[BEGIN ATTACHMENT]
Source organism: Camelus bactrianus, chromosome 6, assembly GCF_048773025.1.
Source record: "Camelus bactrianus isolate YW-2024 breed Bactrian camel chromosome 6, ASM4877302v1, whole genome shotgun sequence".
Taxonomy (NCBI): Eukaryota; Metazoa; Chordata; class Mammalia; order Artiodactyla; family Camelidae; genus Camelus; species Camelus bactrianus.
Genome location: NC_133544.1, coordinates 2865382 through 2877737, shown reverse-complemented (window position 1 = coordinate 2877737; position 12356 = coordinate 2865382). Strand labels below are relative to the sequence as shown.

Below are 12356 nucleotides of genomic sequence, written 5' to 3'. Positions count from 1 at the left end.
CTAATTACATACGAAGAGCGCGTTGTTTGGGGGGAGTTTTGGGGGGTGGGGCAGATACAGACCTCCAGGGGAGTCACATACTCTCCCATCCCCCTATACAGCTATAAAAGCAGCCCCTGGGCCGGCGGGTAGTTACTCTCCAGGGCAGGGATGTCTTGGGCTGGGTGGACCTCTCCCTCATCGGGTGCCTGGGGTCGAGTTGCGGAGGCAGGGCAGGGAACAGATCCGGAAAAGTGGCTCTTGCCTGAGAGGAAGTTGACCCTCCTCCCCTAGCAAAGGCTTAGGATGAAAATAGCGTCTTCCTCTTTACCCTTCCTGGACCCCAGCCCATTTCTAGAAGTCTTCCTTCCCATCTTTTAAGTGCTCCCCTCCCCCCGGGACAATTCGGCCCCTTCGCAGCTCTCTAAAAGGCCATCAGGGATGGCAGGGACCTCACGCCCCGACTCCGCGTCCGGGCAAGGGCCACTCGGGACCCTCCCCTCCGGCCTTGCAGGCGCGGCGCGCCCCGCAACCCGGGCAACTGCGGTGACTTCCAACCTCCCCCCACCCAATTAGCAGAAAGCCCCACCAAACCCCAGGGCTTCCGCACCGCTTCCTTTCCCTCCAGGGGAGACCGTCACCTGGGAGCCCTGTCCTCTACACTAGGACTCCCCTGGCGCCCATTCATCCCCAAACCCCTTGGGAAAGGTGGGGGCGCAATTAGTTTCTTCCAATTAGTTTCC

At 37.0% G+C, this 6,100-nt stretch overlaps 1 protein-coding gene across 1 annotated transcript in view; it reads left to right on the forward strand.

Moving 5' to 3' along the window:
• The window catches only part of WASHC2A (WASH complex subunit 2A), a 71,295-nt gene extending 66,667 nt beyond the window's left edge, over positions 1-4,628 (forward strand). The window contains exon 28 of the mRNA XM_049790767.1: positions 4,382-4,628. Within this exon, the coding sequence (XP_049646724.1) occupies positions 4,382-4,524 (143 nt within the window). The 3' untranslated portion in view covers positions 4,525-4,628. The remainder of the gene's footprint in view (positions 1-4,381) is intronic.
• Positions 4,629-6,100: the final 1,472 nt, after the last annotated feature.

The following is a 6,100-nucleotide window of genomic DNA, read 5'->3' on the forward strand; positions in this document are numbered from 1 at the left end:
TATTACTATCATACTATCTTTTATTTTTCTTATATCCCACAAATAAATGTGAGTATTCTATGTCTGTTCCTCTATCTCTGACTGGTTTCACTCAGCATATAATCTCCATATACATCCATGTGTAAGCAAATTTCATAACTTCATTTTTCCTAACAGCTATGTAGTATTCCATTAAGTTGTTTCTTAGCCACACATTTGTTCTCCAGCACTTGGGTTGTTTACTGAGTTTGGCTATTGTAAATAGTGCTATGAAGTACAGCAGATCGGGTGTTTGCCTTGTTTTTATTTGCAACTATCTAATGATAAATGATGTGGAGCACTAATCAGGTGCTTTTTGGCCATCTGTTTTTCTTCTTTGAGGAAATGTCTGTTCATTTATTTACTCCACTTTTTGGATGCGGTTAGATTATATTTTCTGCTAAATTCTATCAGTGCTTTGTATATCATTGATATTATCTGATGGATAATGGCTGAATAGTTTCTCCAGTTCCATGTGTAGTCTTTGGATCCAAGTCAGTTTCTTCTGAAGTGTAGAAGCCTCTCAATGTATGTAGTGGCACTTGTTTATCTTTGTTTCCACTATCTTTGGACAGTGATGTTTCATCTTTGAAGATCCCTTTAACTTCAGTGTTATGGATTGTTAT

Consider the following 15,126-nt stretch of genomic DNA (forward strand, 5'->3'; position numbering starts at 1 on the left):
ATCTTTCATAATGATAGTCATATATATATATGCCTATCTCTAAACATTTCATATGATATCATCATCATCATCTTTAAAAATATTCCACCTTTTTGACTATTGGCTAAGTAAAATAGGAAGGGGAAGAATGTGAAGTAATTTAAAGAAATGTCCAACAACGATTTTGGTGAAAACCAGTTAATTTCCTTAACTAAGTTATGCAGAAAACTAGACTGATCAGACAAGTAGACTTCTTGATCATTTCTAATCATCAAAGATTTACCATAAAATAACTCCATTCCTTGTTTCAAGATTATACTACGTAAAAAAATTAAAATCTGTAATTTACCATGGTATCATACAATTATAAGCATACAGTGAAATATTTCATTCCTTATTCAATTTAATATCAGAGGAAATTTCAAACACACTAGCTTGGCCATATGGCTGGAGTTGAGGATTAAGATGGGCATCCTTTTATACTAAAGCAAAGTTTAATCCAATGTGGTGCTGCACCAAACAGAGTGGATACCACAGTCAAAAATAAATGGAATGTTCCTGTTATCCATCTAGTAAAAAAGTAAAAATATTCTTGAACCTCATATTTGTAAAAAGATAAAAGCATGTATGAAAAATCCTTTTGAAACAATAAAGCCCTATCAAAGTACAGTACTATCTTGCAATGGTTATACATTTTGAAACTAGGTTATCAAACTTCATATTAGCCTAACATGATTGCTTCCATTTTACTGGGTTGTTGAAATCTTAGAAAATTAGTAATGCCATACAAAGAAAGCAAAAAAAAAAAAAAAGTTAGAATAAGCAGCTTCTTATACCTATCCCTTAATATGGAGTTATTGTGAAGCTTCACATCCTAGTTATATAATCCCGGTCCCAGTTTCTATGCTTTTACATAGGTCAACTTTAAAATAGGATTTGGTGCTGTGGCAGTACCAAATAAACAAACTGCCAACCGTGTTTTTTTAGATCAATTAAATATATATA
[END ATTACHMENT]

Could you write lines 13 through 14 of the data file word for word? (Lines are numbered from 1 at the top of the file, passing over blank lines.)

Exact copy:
Consider the following 15,126-nt stretch of genomic DNA (forward strand, 5'->3'; position numbering starts at 1 on the left):
ATCTTTCATAATGATAGTCATATATATATATGCCTATCTCTAAACATTTCATATGATATCATCATCATCATCTTTAAAAATATTCCACCTTTTTGACTATTGGCTAAGTAAAATAGGAAGGGGAAGAATGTGAAGTAATTTAAAGAAATGTCCAACAACGATTTTGGTGAAAACCAGTTAATTTCCTTAACTAAGTTATGCAGAAAACTAGACTGATCAGACAAGTAGACTTCTTGATCATTTCTAATCATCAAAGATTTACCATAAAATAACTCCATTCCTTGTTTCAAGATTATACTACGTAAAAAAATTAAAATCTGTAATTTACCATGGTATCATACAATTATAAGCATACAGTGAAATATTTCATTCCTTATTCAATTTAATATCAGAGGAAATTTCAAACACACTAGCTTGGCCATATGGCTGGAGTTGAGGATTAAGATGGGCATCCTTTTATACTAAAGCAAAGTTTAATCCAATGTGGTGCTGCACCAAACAGAGTGGATACCACAGTCAAAAATAAATGGAATGTTCCTGTTATCCATCTAGTAAAAAAGTAAAAATATTCTTGAACCTCATATTTGTAAAAAGATAAAAGCATGTATGAAAAATCCTTTTGAAACAATAAAGCCCTATCAAAGTACAGTACTATCTTGCAATGGTTATACATTTTGAAACTAGGTTATCAAACTTCATATTAGCCTAACATGATTGCTTCCATTTTACTGGGTTGTTGAAATCTTAGAAAATTAGTAATGCCATACAAAGAAAGCAAAAAAAAAAAAAAAGTTAGAATAAGCAGCTTCTTATACCTATCCCTTAATATGGAGTTATTGTGAAGCTTCACATCCTAGTTATATAATCCCGGTCCCAGTTTCTATGCTTTTACATAGGTCAACTTTAAAATAGGATTTGGTGCTGTGGCAGTACCAAATAAACAAACTGCCAACCGTGTTTTTTTAGATCAATTAAATATATATA